Discuss employment-law issues such as family leave, overtime, disabilities law, harassment, immigration and termination.
A current employee has been accused of a sex crime and has been released on bond.Can we legally place him on leave until he has been proven guilty or innocent?
posted at 7/10/1999 7:02 PM EDT
Well, let me start by suggesting that the answer to this question really requires your company to retain and consult with an attorney. Even then, all that attorney will be able to give you is his or her best estimate of what a judge or jury would do if a claim was filed. If I was the attorney advising you, I would remind you of a couple of things.
First, under the employment at will (EAW) doctrine, an employer can fire (or suspend, or discipline, or refuse to hire) a person for a good reason, a bad reason or no reason at all, so long as it is not an illegal reason or in breach of contract.
Second, there could be many "illegal" reasons or "contracts" which restrict your ability to take adverse action against the employee. For example, some union collective-bargaining agreements require "just cause" for any disciplinary action. Many fact-finders would find that the mere allegation of wrongdoing (i.e., a charge) did not constitute "just cause." Furthermore, unless the crime charged were somehow related to the employment relationship (i.e., happened at work, involved a co-worker or customer, or employee had a special relationship of trust), even if the employee "did it" (i.e. was found to be guilty) an employer may not be able to take action against the employee.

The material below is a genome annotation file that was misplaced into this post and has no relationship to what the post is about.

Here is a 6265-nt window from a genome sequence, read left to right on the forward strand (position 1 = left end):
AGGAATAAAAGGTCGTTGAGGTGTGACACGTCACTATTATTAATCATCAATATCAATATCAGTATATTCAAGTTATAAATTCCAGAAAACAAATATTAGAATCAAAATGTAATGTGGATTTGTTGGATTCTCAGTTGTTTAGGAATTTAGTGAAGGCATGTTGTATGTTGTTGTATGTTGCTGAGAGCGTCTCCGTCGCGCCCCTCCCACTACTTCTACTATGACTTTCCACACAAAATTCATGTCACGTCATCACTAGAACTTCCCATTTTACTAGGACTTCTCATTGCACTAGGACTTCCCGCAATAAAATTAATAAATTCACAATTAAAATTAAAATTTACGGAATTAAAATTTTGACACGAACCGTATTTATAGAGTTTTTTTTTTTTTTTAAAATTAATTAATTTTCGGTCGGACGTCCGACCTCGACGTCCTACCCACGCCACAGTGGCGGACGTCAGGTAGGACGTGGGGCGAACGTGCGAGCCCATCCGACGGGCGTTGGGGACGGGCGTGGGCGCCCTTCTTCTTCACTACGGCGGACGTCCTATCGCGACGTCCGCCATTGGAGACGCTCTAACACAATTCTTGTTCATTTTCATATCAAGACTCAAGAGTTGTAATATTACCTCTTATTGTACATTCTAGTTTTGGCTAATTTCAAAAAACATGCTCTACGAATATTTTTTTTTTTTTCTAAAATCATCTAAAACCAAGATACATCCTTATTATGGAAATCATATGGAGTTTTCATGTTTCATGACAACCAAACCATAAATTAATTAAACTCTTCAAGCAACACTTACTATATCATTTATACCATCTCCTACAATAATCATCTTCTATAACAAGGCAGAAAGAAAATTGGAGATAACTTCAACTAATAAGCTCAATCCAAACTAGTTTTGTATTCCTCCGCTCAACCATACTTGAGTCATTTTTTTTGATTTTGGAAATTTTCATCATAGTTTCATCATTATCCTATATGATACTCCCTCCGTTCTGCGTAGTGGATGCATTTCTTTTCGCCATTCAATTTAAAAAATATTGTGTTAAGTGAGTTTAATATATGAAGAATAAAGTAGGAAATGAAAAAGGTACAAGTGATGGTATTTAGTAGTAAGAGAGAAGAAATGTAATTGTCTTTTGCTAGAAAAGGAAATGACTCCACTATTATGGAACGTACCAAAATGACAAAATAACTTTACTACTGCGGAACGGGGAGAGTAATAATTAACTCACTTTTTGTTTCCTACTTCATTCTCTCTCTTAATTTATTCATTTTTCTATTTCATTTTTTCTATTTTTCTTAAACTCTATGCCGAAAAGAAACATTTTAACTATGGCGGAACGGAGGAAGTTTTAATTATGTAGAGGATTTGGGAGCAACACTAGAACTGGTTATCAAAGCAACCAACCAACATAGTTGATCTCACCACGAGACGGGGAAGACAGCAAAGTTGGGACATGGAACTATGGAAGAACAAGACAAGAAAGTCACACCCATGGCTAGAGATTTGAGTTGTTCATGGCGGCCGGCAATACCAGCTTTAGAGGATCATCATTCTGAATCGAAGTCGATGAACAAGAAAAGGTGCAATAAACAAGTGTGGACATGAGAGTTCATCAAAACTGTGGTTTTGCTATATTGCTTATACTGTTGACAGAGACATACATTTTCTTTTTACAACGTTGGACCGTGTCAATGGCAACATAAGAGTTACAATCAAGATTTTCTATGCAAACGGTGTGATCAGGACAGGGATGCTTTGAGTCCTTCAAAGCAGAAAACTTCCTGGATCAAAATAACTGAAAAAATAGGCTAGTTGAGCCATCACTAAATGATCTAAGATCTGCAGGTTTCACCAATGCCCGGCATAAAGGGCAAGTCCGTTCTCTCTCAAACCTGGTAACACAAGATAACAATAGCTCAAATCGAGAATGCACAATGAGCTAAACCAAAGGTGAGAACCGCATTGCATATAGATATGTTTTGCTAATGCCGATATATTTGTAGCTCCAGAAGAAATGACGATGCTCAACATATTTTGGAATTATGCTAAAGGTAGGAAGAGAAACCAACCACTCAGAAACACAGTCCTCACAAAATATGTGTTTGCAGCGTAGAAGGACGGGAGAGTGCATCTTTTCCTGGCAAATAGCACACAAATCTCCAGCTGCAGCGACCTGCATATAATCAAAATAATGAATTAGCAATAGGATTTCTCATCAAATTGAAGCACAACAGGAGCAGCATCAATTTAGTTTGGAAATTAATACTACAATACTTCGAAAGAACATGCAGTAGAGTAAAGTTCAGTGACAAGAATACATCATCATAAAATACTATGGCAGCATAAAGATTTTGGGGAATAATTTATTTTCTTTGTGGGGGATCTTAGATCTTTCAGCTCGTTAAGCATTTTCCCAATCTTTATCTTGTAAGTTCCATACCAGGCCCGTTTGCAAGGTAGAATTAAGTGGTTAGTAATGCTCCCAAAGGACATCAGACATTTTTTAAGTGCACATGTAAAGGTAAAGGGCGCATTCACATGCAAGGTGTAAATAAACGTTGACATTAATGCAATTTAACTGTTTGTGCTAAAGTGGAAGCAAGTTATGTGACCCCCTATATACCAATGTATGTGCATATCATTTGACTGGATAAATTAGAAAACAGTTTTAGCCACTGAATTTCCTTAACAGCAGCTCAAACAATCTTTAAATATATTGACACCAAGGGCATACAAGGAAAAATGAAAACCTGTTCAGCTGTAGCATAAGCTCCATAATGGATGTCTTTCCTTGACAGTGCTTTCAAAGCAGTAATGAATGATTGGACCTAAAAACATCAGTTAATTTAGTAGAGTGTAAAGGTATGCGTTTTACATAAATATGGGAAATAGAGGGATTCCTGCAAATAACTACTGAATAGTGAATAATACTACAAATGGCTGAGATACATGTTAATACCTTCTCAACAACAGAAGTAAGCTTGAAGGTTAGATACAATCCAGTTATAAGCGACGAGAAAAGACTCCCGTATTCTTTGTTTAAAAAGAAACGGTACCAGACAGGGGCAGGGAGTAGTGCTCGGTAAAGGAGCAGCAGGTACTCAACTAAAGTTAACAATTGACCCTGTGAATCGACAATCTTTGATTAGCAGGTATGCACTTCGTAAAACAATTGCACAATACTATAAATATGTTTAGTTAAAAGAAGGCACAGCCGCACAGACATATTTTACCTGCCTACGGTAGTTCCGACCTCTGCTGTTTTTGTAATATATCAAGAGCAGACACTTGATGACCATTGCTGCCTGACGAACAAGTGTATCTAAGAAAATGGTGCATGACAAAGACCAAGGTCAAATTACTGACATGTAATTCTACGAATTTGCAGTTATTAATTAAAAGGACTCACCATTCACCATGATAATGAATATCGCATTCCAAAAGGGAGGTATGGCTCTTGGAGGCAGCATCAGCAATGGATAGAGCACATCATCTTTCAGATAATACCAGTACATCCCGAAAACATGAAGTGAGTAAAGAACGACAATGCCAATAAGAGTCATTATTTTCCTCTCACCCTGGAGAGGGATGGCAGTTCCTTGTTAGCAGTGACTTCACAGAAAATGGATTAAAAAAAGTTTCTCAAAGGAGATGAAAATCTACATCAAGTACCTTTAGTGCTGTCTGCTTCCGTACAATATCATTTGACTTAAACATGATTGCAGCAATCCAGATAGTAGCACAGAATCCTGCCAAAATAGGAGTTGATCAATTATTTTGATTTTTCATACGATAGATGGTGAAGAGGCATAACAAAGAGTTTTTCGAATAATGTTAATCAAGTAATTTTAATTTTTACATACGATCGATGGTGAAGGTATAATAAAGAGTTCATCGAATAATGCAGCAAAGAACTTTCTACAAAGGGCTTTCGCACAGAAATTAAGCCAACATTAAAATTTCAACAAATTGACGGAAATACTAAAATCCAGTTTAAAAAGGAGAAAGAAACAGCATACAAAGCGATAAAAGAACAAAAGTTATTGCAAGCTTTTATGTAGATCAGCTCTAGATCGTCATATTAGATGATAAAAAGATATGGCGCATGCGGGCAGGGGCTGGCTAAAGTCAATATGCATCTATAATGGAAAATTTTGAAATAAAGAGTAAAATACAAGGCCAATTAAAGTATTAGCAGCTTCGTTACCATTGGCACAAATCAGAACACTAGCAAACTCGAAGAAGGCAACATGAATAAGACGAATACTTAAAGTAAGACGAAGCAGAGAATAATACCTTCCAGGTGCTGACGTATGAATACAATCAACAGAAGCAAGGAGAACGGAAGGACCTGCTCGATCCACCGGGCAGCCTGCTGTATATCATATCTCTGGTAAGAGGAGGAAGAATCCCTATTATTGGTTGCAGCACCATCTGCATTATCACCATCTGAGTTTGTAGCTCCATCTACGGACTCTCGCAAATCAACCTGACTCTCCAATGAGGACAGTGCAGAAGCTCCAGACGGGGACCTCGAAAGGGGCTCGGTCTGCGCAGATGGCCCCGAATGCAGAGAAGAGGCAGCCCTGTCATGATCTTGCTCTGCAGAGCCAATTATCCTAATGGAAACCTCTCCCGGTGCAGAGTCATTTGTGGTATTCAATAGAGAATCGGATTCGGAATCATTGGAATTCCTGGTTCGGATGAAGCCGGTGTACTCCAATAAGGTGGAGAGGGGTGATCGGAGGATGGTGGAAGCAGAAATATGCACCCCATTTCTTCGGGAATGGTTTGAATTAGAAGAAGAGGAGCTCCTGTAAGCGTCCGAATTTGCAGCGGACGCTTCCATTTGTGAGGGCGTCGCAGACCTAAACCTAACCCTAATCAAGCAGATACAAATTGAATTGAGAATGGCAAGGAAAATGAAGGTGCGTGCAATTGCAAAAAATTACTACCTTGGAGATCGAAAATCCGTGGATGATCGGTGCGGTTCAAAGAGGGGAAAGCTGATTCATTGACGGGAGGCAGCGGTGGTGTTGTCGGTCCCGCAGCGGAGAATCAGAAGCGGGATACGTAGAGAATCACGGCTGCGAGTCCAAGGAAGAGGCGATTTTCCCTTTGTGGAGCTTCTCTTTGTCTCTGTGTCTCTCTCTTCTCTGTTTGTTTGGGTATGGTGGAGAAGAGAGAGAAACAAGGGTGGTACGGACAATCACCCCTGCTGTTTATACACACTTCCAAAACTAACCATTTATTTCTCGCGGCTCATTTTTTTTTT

Third, some states have laws which expressly prohibit an employer from taking adverse employment action on the basis of a criminal charge, absent conviction (and then only if job-related).
Bottom line, you'll want to consult with an attorney. If you would like a referral, feel free to contact me.
Matthew T. Miklave, Esq.
Epstein Becker & Green, P.C.
250 Park Avenue
New York, New York 10177
(212) 661-0989 (fax)